PhD candidate asks University repurpose Hughes for pumped storage hydropower

Samantha Ye

Stadium against hill with an A
Aaron Million has a proposal to turn Hughes Stadium just west of Fort Collins into a power plant. (Jon Price | Collegian)

Hughes Stadium is on the way to demolition, but Colorado State University PhD candidate, Aaron Million, feels is does not have to be that way.

Million wants the University to repurpose the concrete base of the stadium by turning it into a pumped storage hydropower plant.

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During the day, when electricity is highly demanded and consequently more expensive, water from Horsetooth Reservoir would flow down to the plant, generating electricity via turbine.

The electricity would be transferred to the electrical substation at Overland Trail and Drake Road and distributed to the grid. All the equipment would be underground so it would not disturb nearby residents.

At night, when electricity demand and prices fall, the plant would pump the water back up to Horsetooth. This process would be repeated daily and the difference in energy costs would generate a positive revenue stream for the university, as well as promote green energy.

Pumped storage systems act as batteries, ideally storing the energy unused at night and releasing it when demand is high during daytime. Their ability to respond quickly to energy demands stabilizes the volatility of solar and wind energy, according to the Department of Energy.

With Horsetooth Reservoir 222 ft. above the stadium and an electrical substation nearby, Hughes is in the ideal location for pumped storage development and an ideal infrastructure project for CSU, Million said.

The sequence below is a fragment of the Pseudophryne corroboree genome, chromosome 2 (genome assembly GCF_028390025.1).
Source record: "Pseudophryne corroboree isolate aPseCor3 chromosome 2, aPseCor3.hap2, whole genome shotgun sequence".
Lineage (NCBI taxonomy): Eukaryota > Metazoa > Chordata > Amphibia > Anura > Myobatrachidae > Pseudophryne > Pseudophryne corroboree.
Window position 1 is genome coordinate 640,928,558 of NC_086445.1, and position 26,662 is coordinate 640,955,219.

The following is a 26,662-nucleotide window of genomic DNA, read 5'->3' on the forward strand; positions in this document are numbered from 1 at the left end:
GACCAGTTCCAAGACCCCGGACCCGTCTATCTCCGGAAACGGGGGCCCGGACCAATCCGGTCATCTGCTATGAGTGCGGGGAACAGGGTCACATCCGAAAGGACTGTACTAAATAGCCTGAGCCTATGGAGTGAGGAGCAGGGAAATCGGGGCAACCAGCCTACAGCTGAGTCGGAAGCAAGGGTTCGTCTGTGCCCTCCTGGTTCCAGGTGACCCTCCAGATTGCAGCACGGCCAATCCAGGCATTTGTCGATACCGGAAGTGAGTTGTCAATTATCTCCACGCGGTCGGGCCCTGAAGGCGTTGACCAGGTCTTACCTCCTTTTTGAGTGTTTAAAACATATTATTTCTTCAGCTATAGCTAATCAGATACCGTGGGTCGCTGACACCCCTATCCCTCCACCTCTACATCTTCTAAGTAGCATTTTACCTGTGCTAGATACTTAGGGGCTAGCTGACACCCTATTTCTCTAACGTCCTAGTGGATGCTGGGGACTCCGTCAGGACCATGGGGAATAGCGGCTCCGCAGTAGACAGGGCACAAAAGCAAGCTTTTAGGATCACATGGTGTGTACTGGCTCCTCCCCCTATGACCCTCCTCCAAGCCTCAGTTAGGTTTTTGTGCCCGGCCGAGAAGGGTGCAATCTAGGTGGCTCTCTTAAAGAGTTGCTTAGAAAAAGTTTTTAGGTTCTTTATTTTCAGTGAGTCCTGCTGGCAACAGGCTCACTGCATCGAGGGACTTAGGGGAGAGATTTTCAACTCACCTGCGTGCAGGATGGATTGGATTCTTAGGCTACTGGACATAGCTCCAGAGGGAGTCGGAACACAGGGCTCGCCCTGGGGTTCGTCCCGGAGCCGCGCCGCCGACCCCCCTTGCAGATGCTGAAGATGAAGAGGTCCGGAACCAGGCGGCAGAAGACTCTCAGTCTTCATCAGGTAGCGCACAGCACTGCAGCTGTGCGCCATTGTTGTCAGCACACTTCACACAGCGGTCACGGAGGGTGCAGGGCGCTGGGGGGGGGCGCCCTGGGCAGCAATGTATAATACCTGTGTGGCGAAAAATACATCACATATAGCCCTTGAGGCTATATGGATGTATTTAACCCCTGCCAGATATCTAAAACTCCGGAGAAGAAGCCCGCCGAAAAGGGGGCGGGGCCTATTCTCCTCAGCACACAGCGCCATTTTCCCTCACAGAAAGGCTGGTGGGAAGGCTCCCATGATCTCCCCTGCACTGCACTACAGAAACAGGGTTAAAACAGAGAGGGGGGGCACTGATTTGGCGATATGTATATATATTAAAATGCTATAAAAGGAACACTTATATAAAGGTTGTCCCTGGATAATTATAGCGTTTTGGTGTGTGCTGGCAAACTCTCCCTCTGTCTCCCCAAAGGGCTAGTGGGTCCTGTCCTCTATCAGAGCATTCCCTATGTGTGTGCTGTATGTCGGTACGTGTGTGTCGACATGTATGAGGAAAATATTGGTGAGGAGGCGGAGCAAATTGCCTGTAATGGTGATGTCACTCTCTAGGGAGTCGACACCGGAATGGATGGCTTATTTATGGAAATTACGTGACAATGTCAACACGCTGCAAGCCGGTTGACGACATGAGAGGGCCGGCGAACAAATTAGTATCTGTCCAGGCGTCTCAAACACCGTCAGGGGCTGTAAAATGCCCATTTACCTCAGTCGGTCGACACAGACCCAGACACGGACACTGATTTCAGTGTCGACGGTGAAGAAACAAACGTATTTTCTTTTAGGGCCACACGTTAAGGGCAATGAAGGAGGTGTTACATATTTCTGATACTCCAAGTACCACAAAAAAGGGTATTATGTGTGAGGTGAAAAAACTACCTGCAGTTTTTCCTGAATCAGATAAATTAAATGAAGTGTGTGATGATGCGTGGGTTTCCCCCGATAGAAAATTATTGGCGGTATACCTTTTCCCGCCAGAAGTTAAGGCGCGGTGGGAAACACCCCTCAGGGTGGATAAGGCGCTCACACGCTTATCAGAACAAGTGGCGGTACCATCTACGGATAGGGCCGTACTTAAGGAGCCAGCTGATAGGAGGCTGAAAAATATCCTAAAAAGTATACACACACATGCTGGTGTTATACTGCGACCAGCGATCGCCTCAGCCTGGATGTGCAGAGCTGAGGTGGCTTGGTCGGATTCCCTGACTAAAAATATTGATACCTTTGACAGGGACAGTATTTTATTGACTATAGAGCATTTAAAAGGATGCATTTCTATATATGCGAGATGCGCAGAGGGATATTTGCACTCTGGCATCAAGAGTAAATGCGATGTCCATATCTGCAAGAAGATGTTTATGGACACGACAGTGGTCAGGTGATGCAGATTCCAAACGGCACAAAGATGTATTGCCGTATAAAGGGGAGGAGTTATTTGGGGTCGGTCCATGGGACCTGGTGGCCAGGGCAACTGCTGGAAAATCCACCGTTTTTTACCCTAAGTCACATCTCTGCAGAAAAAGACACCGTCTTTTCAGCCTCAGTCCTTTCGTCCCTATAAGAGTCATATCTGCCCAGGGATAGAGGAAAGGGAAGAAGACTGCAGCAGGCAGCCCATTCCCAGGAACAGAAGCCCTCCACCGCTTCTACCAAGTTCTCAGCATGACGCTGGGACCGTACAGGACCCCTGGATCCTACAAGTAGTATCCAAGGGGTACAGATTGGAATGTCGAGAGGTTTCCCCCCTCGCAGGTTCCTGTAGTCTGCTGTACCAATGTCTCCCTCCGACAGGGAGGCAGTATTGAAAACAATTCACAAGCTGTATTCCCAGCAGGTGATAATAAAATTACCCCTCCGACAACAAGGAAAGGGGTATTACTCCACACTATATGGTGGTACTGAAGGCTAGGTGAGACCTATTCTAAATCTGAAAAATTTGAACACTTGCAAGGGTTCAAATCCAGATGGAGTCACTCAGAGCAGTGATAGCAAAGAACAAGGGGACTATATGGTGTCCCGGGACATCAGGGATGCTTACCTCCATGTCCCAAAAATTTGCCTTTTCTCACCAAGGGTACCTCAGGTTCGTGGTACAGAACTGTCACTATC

“As the supposed ‘green energy’ campus, why aren’t they (CSU and the Board of Governors) seriously considering this?” Million said.

About a year and a half ago, Million presented his idea to various University and City staff but has not made much progress since.

Fred Haberecht, campus planner, said when CSU facilities engineers looked at the proposal, they found it would take centuries to recoup the cost of building it. He also said Hughes would not be able to serve as a water tank.

“We have a football stadium that is not a vessel,” Haberecht said. “No civil or structural engineer would ever consider it so–it is inconceivable it could be used as a ‘pond.’”

The University declined to provide further technical details, stating they did not want to give Million’s proposal unwarranted validity.

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Haberecht said pumped storage is just one of many suggestions the University has received about what to with Hughes Stadium. Facilities did not study the idea further because they did not believe it warranted a closer look.

Million disagreed with Haberecht’s statements and said the University should pause the demolition of Hughes to at least do a structural evaluation of its base.